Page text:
A big portion of products like a managed switch comes down to the software side of things. Most performance comes down to things like the amount of bandwidth the switch has, port speeds, and for POE switches total power available. But software simplicity and the number of features are what sets a lot of things apart. I’ll be the first to admit that my average level of expertise when it comes to network hardware ends just before you get into a full layer 2 managed switch. I can handle what they used to call a web-managed switch which isn’t a dumb switch but doesn’t dive too much into VLANs so using the ECS2512FP has been a learning experience for me and will continue to be as I work in integrating it into my own office network. But what is interesting to me is in a way EnGenius has that sort of experience in mind. Unlike my other layer 2 switches, the ECS2512FP was much simpler to setup due to supporting EnGenius Cloud which is something I had already used in the past with their access point.
This made setup easy because I already had the EnGenius Cloud app setup. So I just needed to add the ECS2512FP into the mix. This meant going to add device and then the app pops up with the camera for you to scan the QR code on the bottom of the switch. They let you register it and from there it is up and running and good to go.
You can see all of your cloud supported switches and APs on the network tab which also lists out information like total runtime which if you have a lot of devices you can unplug one for a second and spot it on the list. The app can also give you a notification when devices go down as well, right to your phone for quick management.
The cloud app does let you get into port settings and VLAN configuration on a basic level. You can also see on the detail page all of the active ports as well as their current status. POE is graphed out showing you your total budget as well.
In addition to the cloud app, you can also log into the cloud web interface. This is what I used for a lot of my overall network management. Especially with this giving, you access to client lists for your access points. The landing page offers client and access point information graphed out. You can also see how many devices you have on your network.
When you get into your device lists you can see a lot of the information that the phone app gives like port status in a basic layout. Opening up the switch page has most of that repeated on the summary page along with adding graphs for CPU and memory use which is nice. You can also setup a static IP here as well.
The cloud web interface does open up more options as well. There are network-wide settings and then per device, you can change some of them independently. This includes turning on QoS, jumbo frames, and VLANs for voice. This is also where you can turn on the local GUI which is the local interface for the switch.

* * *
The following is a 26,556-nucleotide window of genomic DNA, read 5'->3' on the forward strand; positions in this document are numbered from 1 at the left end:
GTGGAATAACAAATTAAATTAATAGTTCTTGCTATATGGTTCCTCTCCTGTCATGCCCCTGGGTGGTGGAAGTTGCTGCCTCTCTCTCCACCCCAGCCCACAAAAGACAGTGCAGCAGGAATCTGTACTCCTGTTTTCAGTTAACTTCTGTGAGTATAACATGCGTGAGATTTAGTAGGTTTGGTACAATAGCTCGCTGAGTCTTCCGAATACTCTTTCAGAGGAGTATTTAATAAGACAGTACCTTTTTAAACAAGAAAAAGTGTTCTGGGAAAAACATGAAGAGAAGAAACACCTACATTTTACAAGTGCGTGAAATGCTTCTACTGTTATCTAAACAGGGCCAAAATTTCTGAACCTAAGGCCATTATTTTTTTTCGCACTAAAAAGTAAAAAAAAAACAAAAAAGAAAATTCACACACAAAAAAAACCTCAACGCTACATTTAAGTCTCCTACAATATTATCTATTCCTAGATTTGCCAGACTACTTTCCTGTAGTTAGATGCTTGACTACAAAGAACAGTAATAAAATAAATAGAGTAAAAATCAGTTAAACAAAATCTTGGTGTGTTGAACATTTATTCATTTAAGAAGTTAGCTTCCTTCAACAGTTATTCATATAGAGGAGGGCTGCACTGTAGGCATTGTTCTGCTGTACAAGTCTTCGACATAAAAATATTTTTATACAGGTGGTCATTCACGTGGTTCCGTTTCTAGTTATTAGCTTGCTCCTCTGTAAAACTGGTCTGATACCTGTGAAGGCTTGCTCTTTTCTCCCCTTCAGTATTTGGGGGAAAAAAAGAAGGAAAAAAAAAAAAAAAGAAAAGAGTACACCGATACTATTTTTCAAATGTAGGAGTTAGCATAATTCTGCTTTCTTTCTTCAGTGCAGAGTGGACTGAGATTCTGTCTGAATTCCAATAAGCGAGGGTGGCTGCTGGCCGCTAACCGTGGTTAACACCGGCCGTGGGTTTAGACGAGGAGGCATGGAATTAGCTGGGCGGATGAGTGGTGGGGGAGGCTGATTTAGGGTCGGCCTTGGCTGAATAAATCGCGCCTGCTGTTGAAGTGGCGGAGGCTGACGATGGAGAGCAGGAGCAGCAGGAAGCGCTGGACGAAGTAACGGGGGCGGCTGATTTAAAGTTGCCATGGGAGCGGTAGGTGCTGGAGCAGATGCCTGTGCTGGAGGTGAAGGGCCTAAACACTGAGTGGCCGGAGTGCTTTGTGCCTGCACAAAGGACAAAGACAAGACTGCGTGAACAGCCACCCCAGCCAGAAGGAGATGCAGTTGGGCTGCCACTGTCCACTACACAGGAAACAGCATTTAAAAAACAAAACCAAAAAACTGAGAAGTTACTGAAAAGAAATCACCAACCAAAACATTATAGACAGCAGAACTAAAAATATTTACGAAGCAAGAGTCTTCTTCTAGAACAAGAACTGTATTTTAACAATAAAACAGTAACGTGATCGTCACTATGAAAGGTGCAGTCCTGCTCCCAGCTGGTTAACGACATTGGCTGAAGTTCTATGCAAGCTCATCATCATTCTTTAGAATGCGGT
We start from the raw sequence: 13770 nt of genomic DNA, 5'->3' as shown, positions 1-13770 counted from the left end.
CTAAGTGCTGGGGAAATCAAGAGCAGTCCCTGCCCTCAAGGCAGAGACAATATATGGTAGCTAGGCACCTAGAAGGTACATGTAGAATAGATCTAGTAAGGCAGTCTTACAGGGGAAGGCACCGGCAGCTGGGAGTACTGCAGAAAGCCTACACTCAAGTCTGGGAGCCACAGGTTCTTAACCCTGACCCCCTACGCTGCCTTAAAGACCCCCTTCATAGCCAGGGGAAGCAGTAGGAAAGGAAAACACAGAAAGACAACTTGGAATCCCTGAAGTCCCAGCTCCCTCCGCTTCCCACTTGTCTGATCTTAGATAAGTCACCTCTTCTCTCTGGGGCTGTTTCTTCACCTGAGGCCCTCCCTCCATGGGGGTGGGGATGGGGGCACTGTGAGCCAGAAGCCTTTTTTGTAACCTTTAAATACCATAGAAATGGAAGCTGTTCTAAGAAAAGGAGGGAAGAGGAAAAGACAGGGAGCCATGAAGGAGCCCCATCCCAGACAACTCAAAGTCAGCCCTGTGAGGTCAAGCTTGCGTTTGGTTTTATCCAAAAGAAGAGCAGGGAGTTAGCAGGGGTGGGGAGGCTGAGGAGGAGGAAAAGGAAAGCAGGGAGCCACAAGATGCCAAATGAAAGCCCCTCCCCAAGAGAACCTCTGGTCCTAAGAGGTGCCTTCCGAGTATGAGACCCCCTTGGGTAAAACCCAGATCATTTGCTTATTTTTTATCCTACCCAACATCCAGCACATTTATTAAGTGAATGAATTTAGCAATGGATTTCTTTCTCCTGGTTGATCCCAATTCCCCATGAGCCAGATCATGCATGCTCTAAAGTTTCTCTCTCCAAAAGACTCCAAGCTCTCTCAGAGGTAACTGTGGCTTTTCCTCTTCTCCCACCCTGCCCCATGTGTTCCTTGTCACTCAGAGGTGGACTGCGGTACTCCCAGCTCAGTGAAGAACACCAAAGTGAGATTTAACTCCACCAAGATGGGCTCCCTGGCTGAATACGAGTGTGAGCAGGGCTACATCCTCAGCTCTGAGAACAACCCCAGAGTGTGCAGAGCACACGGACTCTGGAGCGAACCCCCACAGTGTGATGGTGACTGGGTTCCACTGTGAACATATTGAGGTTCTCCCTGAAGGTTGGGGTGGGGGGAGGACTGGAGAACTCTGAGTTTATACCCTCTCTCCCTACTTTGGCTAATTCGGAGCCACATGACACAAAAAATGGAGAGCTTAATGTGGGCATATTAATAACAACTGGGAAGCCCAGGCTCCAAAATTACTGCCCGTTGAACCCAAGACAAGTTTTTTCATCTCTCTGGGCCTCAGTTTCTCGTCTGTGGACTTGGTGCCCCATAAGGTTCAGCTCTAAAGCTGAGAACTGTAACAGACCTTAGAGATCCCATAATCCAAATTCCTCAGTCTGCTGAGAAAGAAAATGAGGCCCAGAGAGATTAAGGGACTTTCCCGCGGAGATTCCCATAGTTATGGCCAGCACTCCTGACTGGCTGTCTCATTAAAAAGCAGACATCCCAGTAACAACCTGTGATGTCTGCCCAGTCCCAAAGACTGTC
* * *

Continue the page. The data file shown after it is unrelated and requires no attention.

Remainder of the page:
You can dive into port settings which includes forcing VLAN, labeling ports, forcing speeds, and even setting PoE priority. You can also isolate a single port from the rest of the network if needed and change QoS priority. Everything that even an inexperienced person like me might need to change.
You can also see the device logs for reboots, to see information on devices who join the network, and any other errors or issues that come up.
Now you would think the app and the cloud web interface would be all of the software. But the ECS2512FP does also have its web interface and this is where they have all of the advanced features. Like I said before, some of this is beyond my current knowledge, but rather than try to pack everything into here with pictures I did a basic video going through all of the options. I like that EnGenius kept this layout simple and to the point. You start with the summary and then can get into your IP settings, static routes, HDCP, and POE right in the system tab. Port settings and even the information on SFP modules are all in this area. They then split off all of the layer 2 functionality into its own section. This starts with simple stuff like link aggregation and mirroring for redundancies. They split off all of the VLAN functionality into its own section. The management tab mostly just has user and system information, but you can also get into SNMP which lets devices talk to each other. QoS settings are on their own and even let you go port by port for full bandwidth control if needed. Then all of the security options are in the security tab. Monitoring has basic things like port statistics and logs as well as RMON for remote access to network information. Then for the last tab, they packed in a few diagnostic tools on the diagnostic tab for things like a ping test, traceroute tests, and doing cable tests. Beyond that up in the top right corner, you can do quick reboots and backup and upgrades for both install partitions (redundant in case of an issue).